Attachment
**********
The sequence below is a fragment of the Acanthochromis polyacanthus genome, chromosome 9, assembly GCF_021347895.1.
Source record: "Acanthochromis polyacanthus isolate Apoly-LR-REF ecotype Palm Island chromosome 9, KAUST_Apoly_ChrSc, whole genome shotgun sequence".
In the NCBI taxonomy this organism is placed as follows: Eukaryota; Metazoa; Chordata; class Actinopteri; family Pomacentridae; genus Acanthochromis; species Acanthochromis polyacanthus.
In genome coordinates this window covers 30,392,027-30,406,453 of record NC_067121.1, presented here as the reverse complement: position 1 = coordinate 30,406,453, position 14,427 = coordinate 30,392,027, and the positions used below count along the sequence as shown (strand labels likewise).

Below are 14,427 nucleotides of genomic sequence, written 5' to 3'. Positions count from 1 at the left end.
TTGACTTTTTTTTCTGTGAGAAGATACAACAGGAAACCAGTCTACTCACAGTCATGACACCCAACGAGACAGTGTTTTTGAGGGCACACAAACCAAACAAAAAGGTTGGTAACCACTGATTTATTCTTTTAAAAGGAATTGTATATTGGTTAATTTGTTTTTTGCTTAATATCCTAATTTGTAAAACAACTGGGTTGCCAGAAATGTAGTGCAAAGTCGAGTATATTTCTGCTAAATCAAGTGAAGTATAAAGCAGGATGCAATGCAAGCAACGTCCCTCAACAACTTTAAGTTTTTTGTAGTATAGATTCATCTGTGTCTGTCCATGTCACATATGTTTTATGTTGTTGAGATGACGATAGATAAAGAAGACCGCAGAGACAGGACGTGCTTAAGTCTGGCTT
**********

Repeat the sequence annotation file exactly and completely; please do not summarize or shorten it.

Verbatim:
The sequence below is a fragment of the Acanthochromis polyacanthus genome, chromosome 9, assembly GCF_021347895.1.
Source record: "Acanthochromis polyacanthus isolate Apoly-LR-REF ecotype Palm Island chromosome 9, KAUST_Apoly_ChrSc, whole genome shotgun sequence".
In the NCBI taxonomy this organism is placed as follows: Eukaryota; Metazoa; Chordata; class Actinopteri; family Pomacentridae; genus Acanthochromis; species Acanthochromis polyacanthus.
In genome coordinates this window covers 30,392,027-30,406,453 of record NC_067121.1, presented here as the reverse complement: position 1 = coordinate 30,406,453, position 14,427 = coordinate 30,392,027, and the positions used below count along the sequence as shown (strand labels likewise).

Below are 14,427 nucleotides of genomic sequence, written 5' to 3'. Positions count from 1 at the left end.
TTGACTTTTTTTTCTGTGAGAAGATACAACAGGAAACCAGTCTACTCACAGTCATGACACCCAACGAGACAGTGTTTTTGAGGGCACACAAACCAAACAAAAAGGTTGGTAACCACTGATTTATTCTTTTAAAAGGAATTGTATATTGGTTAATTTGTTTTTTGCTTAATATCCTAATTTGTAAAACAACTGGGTTGCCAGAAATGTAGTGCAAAGTCGAGTATATTTCTGCTAAATCAAGTGAAGTATAAAGCAGGATGCAATGCAAGCAACGTCCCTCAACAACTTTAAGTTTTTTGTAGTATAGATTCATCTGTGTCTGTCCATGTCACATATGTTTTATGTTGTTGAGATGACGATAGATAAAGAAGACCGCAGAGACAGGACGTGCTTAAGTCTGGCTT